The latest edition of The Lancet reports on an organ transplantation scandal from Germany.
A transplant surgeon, for the moment known only as Aiman O., diverted human livers for transplantation from Germany to Jordan and Oman. He also gave false addresses in Germany to Jordanian patients so that they might receive transplants in Germany.
The Lancet does not report Aiman O.’s motives, whether pecuniary (as seems most likely) or otherwise. But an important aspect of the scandal is that the authorities in Germany were alerted to the surgeon’s activities seven years before they acted to curb them, by which time a further 20 cases had come to light. Public trust in oversight of the German transplant system has plummeted.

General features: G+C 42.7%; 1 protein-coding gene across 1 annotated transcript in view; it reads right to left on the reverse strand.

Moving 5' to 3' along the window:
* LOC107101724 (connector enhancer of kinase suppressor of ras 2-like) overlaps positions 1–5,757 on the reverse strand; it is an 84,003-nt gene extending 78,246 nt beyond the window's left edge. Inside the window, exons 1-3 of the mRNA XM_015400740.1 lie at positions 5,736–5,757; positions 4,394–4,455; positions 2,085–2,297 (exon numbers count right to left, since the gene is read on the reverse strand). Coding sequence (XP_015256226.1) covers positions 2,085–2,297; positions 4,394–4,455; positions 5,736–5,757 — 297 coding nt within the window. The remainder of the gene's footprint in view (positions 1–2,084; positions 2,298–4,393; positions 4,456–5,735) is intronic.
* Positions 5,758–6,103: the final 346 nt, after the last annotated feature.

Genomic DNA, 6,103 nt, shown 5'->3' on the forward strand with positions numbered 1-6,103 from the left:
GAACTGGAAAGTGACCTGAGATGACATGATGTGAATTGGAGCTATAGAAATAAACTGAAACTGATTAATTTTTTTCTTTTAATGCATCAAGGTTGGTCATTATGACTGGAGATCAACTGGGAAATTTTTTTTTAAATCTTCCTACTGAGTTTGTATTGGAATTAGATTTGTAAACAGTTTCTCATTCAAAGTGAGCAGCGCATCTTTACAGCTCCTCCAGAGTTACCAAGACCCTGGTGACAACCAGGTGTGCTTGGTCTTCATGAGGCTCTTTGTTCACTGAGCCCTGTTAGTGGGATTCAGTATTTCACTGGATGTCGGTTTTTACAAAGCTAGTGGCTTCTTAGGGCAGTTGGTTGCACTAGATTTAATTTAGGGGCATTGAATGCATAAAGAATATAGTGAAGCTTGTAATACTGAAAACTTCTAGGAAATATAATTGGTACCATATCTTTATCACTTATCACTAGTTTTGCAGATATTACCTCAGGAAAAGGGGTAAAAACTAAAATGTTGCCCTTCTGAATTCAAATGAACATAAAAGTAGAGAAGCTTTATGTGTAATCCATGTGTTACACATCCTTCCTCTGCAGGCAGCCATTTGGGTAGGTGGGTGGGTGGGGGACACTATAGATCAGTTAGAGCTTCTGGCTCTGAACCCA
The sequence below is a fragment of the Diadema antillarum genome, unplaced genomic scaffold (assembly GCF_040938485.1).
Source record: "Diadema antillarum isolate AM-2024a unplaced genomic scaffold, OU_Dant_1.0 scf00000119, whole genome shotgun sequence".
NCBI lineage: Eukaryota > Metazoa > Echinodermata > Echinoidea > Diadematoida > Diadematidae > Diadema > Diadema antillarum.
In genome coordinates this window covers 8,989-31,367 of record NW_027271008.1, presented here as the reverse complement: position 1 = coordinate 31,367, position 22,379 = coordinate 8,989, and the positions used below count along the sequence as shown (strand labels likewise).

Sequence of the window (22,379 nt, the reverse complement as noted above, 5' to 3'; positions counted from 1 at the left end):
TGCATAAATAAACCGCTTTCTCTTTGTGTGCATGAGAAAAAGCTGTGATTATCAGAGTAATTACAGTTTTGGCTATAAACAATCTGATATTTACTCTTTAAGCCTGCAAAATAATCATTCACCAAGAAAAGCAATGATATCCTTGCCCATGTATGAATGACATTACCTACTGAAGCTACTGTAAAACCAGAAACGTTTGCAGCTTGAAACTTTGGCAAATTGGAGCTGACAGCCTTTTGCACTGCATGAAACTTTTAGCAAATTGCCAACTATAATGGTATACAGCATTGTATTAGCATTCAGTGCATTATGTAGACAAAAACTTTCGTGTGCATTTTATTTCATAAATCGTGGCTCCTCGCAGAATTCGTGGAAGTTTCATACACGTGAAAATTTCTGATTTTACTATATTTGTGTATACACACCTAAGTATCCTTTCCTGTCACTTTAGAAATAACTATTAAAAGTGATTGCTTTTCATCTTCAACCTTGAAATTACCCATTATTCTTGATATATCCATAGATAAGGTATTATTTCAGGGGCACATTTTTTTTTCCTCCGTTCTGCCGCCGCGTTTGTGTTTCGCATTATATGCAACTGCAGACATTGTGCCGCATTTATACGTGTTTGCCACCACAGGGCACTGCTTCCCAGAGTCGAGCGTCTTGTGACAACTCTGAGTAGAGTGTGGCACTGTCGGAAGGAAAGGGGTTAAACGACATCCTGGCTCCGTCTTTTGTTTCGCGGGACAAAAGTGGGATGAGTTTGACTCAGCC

But what exactly was wrong with Aiman O.’s conduct, assuming that as many people’s lives have been saved by it as if he had obeyed the rules laid down by the German law?
There are, after all, those who believe that there ought to be a market in human organs: that livers, kidneys, etc., ought to go to the highest bidder. But they probably also believe in an open market, not a restricted one such as that in which Aiman O. operated (if, that is, he operated in one at all). He would have been, in effect, insider trading.